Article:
Niemi made 44 saves, Dustin Byfuglien scored the tiebreaking goal with 6:45 remaining in regulation to help Chicago get off to a fast start for a change this postseason by beating the San Jose Sharks 2-1 Sunday in the opener of the Western Conference final.
"He's been good for us all year," forward Kris Versteeg said. "Everyone seemed to be doubting him except us. We're confident in him. We have to give him a lot more help than we did tonight."
Niemi stopped almost everything that came his way in his first career game against the Sharks, helping Chicago kill four of five power plays including a 6-on-4 advantage in the closing minute. That snapped a run of four straight series-opening losses for Chicago.
Patrick Sharp also scored for the Blackhawks, who will try to take a 2-0 series lead on Tuesday night in San Jose. Chicago improved to 6-1 on the road this postseason.
"It's something we really wanted to establish this series," defenseman Brent Seabrook said. "We wanted to come out hard and get the first win of the series and try to play from ahead for a change."
Rookie Jason Demers scored the lone goal for San Jose, which fell to 0-4 at home all-time in two trips to the conference final.
The Sharks managed a first-period power play goal against Niemi and nothing else.
"There was some times we thought it was going in, but he did a good job," Sharks forward Joe Pavelski said. "He's going to stop it for the most part. We just have to the shots coming."
The matchup between the top two seeds in the Western Conference featured fast skating and numerous scoring chances but few goals as Niemi and Evgeni Nabokov were up to the task for most of the game.
With the score tied at 1 in the third period, the Blackhawks found a way to break through. Captain Jonathan Toews won an offensive zone faceoff from Joe Thornton and Patrick Kane got the puck off the boards to Byfuglien. The talk going into the series was about how the Sharks would contend with the 257-pound Byfuglien in front of the net. But he showed he can also be dangerous from further out.
Byfuglien beat Nabokov with wrist shot from the slot for his fifth goal of the postseason, giving Chicago its first lead of the night.
"I feel like I'm at the top of my game right now," Byfuglien said. "I think there's improvements to be made. Just got to keep working and just getting in front, you know, getting dirty."
Thornton's line with Patrick Marleau and Dany Heatley was on the ice for both Chicago goals. Thornton plus-minus rating this postseason fell to minus-8, but coach Todd McLellan had no regrets using his star center for a key defensive zone faceoff against the opposition's top line.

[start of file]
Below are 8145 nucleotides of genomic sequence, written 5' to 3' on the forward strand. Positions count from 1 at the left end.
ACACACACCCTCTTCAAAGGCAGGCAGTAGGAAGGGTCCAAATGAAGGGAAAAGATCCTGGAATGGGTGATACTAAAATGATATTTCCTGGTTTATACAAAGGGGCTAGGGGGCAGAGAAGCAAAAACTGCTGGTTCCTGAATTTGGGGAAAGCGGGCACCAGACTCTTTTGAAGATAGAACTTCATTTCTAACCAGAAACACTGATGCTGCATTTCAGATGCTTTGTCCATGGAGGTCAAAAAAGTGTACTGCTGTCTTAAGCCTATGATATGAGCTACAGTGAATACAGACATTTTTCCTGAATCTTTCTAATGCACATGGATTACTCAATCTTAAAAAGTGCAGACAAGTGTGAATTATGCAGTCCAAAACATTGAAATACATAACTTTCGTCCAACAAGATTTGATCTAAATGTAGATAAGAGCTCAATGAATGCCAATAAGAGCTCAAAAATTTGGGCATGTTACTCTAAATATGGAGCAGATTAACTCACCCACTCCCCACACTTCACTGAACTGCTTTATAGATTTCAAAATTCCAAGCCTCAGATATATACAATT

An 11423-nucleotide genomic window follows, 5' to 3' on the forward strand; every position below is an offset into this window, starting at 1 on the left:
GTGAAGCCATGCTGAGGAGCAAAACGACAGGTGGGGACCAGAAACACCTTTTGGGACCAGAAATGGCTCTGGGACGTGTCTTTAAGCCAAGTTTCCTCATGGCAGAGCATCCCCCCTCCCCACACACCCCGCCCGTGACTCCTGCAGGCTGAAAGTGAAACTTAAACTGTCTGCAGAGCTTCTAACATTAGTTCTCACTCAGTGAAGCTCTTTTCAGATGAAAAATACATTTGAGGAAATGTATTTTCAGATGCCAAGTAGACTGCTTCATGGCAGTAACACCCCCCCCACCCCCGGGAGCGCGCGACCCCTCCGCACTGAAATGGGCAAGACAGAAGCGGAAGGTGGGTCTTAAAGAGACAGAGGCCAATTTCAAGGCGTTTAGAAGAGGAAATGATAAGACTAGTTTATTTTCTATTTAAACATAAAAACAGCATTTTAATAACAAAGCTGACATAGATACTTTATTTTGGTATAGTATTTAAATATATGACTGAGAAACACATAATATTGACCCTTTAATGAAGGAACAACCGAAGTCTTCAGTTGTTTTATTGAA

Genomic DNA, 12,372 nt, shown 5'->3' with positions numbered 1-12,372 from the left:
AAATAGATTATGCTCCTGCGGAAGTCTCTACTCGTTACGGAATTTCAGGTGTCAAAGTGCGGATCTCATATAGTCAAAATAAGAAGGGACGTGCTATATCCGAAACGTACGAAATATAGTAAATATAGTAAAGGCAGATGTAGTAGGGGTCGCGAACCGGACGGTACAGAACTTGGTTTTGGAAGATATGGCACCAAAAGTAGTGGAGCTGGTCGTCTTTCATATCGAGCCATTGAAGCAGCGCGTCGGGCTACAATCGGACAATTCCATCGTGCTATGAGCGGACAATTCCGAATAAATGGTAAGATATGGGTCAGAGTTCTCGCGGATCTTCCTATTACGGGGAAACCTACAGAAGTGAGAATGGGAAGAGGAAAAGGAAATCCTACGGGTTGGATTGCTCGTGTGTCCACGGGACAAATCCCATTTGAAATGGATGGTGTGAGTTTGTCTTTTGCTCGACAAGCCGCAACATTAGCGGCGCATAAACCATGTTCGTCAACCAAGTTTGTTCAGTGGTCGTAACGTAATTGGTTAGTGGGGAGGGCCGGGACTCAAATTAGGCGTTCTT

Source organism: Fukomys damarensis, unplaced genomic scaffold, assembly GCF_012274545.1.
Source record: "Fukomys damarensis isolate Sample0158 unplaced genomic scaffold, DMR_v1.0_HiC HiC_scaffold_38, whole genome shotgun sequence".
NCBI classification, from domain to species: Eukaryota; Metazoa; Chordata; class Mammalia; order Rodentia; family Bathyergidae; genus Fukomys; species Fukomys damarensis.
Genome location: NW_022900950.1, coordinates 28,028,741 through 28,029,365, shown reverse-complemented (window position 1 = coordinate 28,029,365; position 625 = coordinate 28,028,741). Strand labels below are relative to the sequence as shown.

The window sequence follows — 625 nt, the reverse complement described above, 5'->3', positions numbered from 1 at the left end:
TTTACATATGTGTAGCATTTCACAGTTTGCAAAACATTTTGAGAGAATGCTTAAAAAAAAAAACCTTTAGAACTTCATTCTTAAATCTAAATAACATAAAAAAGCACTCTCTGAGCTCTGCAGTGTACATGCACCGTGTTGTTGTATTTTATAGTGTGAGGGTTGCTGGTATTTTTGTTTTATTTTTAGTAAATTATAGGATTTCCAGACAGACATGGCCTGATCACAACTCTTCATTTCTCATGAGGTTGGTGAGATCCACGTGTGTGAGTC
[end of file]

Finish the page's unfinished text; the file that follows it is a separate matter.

"Joe has been put in that situation all year," McLellan said. "We played our big players against the other team's top lines. They've been very successful. So I feel very comfortable with them on the ice in that situation."
Niemi made the lead hold up by stopping a few late scrambles in front of his net. San Jose ended the game on a power play after Versteeg was called for tripping Devin Setoguchi with 54.2 seconds to play.
With Nabokov pulled, the Sharks had a 6-on-4 advantage but were unable to convert on their fifth power play chance. Chicago didn't get a single chance with the man advantage.
Chicago got the tying goal midway through the second period when Sharp beat Nabokov with a tricky shot through a screen to cap a 3-on-2 break.
But Niemi was up to the challenge in his first career appearance against the Sharks, making a spectacular sprawling save to rob Ryane Clowe at the side of the net on a power play late in the period.
"I just saw him standing pretty much at the back post with an empty net and I just wanted to get my hand in the way," Niemi said.
The Sharks were greeted by a raucous towel-waving crowd that had been waiting six years for San Jose to be back in the conference final.
San Jose converted on its second man advantage when Marleau set up Demers with a nice feed. Demers' shot from the top of the circle deflected off Chicago defenseman Duncan Keith and beat Niemi high to the stick side for his first career playoff goal.
Chicago's best chance came late in the period when Toews' show from the slot hit the post.
- Chicago D Brian Campbell was booed each time he touched the puck, a regular occurrence since he left San Jose to sign as a free agent with the Blackhawks before last season.
- The Sharks dressed seven defensemen with Niclas Wallin getting the call for the third time this postseason after being slowed by a lower-body injury.